Ancient Monuments

History on the Ground

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Druim nan Slochd, dun 250m NNW of Flodigarry Hotel

A Scheduled Monument in Eilean á Chèo, Highland

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Latitude: 57.6675 / 57°40'3"N

Longitude: -6.255 / 6°15'17"W

OS Eastings: 146355

OS Northings: 872148

OS Grid: NG463721

Mapcode National: GBR B8YG.7QK

Mapcode Global: WGY5Q.WJMV

Entry Name: Druim nan Slochd, dun 250m NNW of Flodigarry Hotel

Scheduled Date: 28 February 2000

Source: Historic Environment Scotland

Source ID: SM8457

Schedule Class: Cultural

Category: Prehistoric domestic and defensive: burnt mound

Location: Kilmuir

County: Highland

Electoral Ward: Eilean á Chèo

Traditional County: Inverness-shire


The monument comprises the remains of a dun; a defended settlement site of the later prehistoric period (c.500BC-AD500).

The dun lies at approximately 110m OD, occupying a prominent crag at the very southern tip of Druim nan Slochd. This site commands extensive views to the S, W, and E, but the view to the N is partially blocked by higher ground. Access to the dun can only be taken via a narrow causeway across two steep gullies. The external wall of the dun follows the summit of the crag to give a sub-rectangular plan, measuring a maximum of approximately 25m N-S by 15m E-W. The wall stands up to 0.3m above the interior of the dun, but is more substantial on the outer face where it drops below the level of the interior to follow the natural rock, surviving up to 2m high and 2m thick on the N face, around the entrance. The interior of the dun slopes gently towards the S, and traces of probable internal subdivisions or building footings can be identified.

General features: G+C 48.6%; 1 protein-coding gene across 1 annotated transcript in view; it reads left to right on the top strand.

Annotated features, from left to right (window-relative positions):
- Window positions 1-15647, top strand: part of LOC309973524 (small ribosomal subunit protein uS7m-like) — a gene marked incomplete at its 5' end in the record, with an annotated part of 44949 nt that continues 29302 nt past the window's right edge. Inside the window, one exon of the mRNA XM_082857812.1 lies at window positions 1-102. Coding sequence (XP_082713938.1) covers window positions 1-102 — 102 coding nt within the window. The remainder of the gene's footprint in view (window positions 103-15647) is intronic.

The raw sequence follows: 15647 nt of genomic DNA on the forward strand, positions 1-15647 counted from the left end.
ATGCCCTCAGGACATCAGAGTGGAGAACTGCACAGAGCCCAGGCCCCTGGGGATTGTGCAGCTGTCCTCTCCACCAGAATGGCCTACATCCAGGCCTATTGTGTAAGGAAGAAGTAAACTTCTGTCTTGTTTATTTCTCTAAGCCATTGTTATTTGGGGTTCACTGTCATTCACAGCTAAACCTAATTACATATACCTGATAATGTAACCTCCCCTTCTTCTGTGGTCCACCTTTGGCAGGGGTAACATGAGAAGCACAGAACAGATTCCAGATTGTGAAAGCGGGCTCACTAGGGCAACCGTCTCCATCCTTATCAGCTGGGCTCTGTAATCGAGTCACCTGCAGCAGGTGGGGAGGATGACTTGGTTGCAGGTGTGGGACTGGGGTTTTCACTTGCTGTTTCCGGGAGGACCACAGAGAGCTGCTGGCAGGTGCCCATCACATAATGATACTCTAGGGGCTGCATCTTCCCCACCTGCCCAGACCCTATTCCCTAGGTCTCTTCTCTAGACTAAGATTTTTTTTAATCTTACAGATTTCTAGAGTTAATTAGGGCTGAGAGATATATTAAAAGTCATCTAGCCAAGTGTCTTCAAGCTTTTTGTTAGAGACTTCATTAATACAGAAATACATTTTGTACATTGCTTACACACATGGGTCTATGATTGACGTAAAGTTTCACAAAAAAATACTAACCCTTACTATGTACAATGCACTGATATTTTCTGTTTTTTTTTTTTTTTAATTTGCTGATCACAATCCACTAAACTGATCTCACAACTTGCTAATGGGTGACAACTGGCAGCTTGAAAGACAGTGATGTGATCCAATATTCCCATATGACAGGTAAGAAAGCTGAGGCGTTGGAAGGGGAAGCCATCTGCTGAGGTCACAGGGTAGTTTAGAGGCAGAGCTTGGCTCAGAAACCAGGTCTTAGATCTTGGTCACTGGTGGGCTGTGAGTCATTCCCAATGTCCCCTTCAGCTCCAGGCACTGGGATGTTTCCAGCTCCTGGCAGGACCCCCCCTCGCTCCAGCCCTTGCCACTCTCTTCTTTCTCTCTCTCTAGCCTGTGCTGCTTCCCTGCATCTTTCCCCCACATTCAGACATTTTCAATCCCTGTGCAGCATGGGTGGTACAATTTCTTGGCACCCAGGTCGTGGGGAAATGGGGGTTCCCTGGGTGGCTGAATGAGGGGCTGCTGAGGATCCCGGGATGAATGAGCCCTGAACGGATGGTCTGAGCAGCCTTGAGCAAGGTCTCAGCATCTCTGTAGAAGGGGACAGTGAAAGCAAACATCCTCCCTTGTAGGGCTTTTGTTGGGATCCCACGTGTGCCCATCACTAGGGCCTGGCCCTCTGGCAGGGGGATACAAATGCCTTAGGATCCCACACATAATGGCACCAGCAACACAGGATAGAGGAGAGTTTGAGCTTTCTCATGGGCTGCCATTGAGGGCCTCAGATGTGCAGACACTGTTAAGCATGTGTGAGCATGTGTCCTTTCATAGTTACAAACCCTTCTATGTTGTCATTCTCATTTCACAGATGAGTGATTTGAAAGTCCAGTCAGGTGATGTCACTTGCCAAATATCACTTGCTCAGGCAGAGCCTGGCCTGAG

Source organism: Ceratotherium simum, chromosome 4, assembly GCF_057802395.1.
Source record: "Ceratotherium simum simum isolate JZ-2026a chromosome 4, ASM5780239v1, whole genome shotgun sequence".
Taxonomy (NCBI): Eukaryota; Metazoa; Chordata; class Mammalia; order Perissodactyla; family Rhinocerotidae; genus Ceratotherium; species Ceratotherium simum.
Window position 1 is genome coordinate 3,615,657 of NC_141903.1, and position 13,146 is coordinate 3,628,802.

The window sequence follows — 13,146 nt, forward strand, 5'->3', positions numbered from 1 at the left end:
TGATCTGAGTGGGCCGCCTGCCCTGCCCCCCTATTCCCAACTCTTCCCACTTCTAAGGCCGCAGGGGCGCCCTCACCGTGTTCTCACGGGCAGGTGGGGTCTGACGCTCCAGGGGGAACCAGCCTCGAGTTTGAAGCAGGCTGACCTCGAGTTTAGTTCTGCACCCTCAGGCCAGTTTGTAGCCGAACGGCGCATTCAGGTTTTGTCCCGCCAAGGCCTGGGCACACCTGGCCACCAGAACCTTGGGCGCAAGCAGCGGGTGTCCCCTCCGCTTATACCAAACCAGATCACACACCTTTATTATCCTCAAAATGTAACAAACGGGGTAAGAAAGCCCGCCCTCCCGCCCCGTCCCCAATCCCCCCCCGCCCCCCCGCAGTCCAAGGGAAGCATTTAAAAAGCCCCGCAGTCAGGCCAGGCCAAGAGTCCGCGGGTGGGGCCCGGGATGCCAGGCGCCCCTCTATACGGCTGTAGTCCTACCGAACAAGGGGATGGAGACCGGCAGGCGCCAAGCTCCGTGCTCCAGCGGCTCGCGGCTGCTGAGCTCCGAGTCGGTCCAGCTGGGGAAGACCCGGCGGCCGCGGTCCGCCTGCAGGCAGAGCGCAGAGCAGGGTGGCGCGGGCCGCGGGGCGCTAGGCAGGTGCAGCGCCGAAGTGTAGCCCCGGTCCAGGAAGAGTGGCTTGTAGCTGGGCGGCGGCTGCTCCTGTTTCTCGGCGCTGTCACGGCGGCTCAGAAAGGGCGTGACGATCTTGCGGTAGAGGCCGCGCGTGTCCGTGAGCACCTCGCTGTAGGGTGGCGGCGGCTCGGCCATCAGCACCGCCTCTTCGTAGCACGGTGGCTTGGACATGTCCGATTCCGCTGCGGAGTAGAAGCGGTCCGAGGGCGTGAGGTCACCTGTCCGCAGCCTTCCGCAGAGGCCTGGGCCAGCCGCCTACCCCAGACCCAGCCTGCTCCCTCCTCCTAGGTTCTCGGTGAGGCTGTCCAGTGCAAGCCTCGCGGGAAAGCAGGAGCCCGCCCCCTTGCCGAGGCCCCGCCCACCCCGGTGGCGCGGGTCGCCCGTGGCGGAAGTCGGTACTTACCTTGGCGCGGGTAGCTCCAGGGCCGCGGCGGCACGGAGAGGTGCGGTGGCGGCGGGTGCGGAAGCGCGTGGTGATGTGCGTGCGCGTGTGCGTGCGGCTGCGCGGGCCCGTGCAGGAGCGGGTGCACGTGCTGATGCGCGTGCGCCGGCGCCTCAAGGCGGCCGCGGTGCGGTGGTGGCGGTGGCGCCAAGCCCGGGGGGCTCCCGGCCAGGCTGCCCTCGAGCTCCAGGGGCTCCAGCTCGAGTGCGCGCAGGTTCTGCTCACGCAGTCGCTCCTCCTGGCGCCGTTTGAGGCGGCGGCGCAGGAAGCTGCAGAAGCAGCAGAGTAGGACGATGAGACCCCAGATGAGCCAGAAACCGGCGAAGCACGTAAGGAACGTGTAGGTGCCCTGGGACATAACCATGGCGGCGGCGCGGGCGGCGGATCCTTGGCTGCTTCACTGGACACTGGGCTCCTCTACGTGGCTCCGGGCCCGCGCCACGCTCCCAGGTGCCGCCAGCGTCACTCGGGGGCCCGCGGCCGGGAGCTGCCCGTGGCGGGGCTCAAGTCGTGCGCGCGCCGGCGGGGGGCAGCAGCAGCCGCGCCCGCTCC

The area to be scheduled is irregular on plan, measuring a maximum of 50m N-S by 40m E-W, to include the dun and an area around it where remains associated with its construction and use may be expected to survive, as shown in red on the attached map extract. The boundary fence, including its supports and sockets for the supports, running through the northern end of the scheduled area is specifically excluded from the scheduling.

Source: Historic Environment Scotland

Statement of Scheduling

The monument is of national importance as a well-preserved example of a defended settlement dating from the later prehistoric period. It has the potential, through excavation and analysis, to enhance our knowledge of settlement, economy, social structure, and the natural environment in this period. The potential relationship between this monument and Dun Flodigarry broch, c. 150m to the S, further enhances the importance of this site.

Source: Historic Environment Scotland



RCAHMS records the monument as NG47SE 7.

Source: Historic Environment Scotland

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